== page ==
- Department of Neurology, Weill Cornell Medicine,
- Department of Radiology, Memorial Sloan Kettering Cancer Center, New York City, New York, United States.
Melvin Parasram, Department of Neurology, Weill Cornell Medicine, New York City, New York, United States.
DOI:10.25259/SNI_271_2022Copyright: © 2022 Surgical Neurology International This is an open-access article distributed under the terms of the Creative Commons Attribution-Non Commercial-Share Alike 4.0 License, which allows others to remix, transform, and build upon the work non-commercially, as long as the author is credited and the new creations are licensed under the identical terms.
How to cite this article: Melvin Parasram1, Julio Arevalo-Perez2. Cerebral toxoplasmosis in a patient with multiple myeloma. 06-May-2022;13:191
How to cite this URL: Melvin Parasram1, Julio Arevalo-Perez2. Cerebral toxoplasmosis in a patient with multiple myeloma. 06-May-2022;13:191. Available from: https://surgicalneurologyint.com/surgicalint-articles/11581/
Background: Cerebral toxoplasmosis is a rare complication of relapsed/refractory multiple myeloma (MM) after autologous stem cell transplant (SCT). Imaging characteristics can be helpful in leading to rapid diagnosis and treatment.
Case Description: A 76-year-old man with relapsed/refractory IgA kappa MM status post autologous SCT who presented to the hospital with altered mental status. His hospital course was complicated by rapid decompensation to obtundation requiring intubation. Magnetic resonance imaging (MRI) of the brain revealed numerous ring-enhancing lesions with eccentric target signs, which were concerning for cerebral toxoplasmosis. Diagnosis was confirmed with positive toxoplasma cerebrospinal fluid polymerase chain reaction test.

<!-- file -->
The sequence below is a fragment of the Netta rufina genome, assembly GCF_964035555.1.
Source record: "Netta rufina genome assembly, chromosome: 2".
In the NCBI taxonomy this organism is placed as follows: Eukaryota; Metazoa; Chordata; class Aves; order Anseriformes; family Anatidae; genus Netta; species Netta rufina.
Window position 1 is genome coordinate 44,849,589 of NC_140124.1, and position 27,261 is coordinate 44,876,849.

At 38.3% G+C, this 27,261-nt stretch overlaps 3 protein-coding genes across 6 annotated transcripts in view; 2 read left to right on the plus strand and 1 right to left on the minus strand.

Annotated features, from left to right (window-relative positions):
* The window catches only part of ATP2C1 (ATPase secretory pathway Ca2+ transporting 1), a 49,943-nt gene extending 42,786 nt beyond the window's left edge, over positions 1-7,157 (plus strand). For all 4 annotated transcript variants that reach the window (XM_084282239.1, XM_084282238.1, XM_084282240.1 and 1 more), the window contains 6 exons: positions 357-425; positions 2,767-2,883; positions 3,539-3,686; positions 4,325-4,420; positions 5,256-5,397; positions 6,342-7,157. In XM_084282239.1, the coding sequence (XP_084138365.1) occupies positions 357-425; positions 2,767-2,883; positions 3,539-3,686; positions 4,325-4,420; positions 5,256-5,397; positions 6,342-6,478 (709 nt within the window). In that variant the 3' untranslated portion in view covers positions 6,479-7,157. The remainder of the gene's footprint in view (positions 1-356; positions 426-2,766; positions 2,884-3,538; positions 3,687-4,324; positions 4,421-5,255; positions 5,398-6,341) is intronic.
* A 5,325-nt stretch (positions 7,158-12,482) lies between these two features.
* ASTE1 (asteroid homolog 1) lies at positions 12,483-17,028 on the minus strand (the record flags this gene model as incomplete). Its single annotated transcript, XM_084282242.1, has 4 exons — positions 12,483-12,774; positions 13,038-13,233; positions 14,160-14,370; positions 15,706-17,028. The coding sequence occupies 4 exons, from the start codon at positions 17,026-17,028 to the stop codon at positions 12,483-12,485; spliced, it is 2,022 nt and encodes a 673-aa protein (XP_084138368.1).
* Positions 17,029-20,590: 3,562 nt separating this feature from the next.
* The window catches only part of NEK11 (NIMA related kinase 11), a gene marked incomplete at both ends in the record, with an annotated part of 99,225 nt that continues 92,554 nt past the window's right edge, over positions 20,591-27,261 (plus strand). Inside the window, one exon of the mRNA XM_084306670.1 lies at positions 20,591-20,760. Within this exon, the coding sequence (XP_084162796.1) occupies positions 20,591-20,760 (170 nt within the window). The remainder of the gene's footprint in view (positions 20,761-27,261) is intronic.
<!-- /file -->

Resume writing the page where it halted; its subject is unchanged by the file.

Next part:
Conclusion: Cerebral toxoplasmosis should be considered in the differential diagnosis for MM patients who present with altered mental status and neurologic findings. The ring-enhancing lesion with eccentric target sign on MRI can be helpful in the diagnosis of cerebral toxoplasmosis.
Keywords: Cerebral toxoplasmosis, Eccentric target sign, Multiple myeloma, Neuroimaging, Neuroinfectious disease
A 76-year-old man with a 6-year history of relapsed/refractory IgA kappa multiple myeloma (MM) presented to the hospital with altered mental status. He was previously treated with chemotherapy, immunomodulating therapy, and autologous stem cell transplantation (SCT), and was actively being treated with carfilzomib, pomalidomide, and dexamethasone for MM. Examination demonstrated inattention and disorientation. Serum laboratory tests were unremarkable. His hospital course was complicated by rapid decompensation to obtundation requiring intubation. Magnetic resonance imaging of the brain (MRI) revealed numerous ring-enhancing lesions with eccentric target signs (arrow), which were radiographically concerning for cerebral toxoplasmosis [
Toxoplasma gondii is a common parasite leading to opportunistic infections in immunosuppressed hosts and is more commonly seen in HIV/AIDS patients. Patients with MM are at an increased risk for infections due to inherent dysfunction of adaptive immunity and from cytotoxic effects of treatment.[
Patient’s consent not required as patient’s identity is not disclosed or compromised.
There are no conflicts of interest.
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